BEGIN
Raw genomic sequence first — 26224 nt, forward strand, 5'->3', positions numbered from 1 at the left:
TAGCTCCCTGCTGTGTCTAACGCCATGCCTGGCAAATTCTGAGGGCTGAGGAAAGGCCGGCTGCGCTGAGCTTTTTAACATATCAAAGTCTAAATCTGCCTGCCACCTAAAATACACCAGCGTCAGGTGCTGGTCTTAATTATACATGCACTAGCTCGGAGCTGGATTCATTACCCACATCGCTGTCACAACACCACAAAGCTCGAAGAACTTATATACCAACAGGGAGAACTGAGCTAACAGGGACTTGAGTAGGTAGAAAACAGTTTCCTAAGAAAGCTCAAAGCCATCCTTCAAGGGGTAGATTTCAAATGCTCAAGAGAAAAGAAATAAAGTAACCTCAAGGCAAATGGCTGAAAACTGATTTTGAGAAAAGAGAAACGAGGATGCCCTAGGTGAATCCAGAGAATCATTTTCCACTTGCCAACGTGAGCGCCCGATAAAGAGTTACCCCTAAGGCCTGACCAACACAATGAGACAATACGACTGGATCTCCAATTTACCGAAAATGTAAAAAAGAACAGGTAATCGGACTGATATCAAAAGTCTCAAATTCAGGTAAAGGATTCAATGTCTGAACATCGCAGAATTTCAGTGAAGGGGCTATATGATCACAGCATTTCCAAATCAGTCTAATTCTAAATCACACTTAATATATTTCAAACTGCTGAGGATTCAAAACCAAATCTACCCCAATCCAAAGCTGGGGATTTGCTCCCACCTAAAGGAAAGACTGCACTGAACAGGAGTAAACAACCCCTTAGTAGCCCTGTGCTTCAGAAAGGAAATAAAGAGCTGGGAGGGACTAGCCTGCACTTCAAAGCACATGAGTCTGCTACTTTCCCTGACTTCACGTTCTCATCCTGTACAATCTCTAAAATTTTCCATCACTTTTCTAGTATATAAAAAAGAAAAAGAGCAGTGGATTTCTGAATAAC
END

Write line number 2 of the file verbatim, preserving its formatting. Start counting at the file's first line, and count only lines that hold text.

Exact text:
TAGCTCCCTGCTGTGTCTAACGCCATGCCTGGCAAATTCTGAGGGCTGAGGAAAGGCCGGCTGCGCTGAGCTTTTTAACATATCAAAGTCTAAATCTGCCTGCCACCTAAAATACACCAGCGTCAGGTGCTGGTCTTAATTATACATGCACTAGCTCGGAGCTGGATTCATTACCCACATCGCTGTCACAACACCACAAAGCTCGAAGAACTTATATACCAACAGGGAGAACTGAGCTAACAGGGACTTGAGTAGGTAGAAAACAGTTTCCTAAGAAAGCTCAAAGCCATCCTTCAAGGGGTAGATTTCAAATGCTCAAGAGAAAAGAAATAAAGTAACCTCAAGGCAAATGGCTGAAAACTGATTTTGAGAAAAGAGAAACGAGGATGCCCTAGGTGAATCCAGAGAATCATTTTCCACTTGCCAACGTGAGCGCCCGATAAAGAGTTACCCCTAAGGCCTGACCAACACAATGAGACAATACGACTGGATCTCCAATTTACCGAAAATGTAAAAAAGAACAGGTAATCGGACTGATATCAAAAGTCTCAAATTCAGGTAAAGGATTCAATGTCTGAACATCGCAGAATTTCAGTGAAGGGGCTATATGATCACAGCATTTCCAAATCAGTCTAATTCTAAATCACACTTAATATATTTCAAACTGCTGAGGATTCAAAACCAAATCTACCCCAATCCAAAGCTGGGGATTTGCTCCCACCTAAAGGAAAGACTGCACTGAACAGGAGTAAACAACCCCTTAGTAGCCCTGTGCTTCAGAAAGGAAATAAAGAGCTGGGAGGGACTAGCCTGCACTTCAAAGCACATGAGTCTGCTACTTTCCCTGACTTCACGTTCTCATCCTGTACAATCTCTAAAATTTTCCATCACTTTTCTAGTATATAAAAAAGAAAAAGAGCAGTGGATTTCTGAATAAC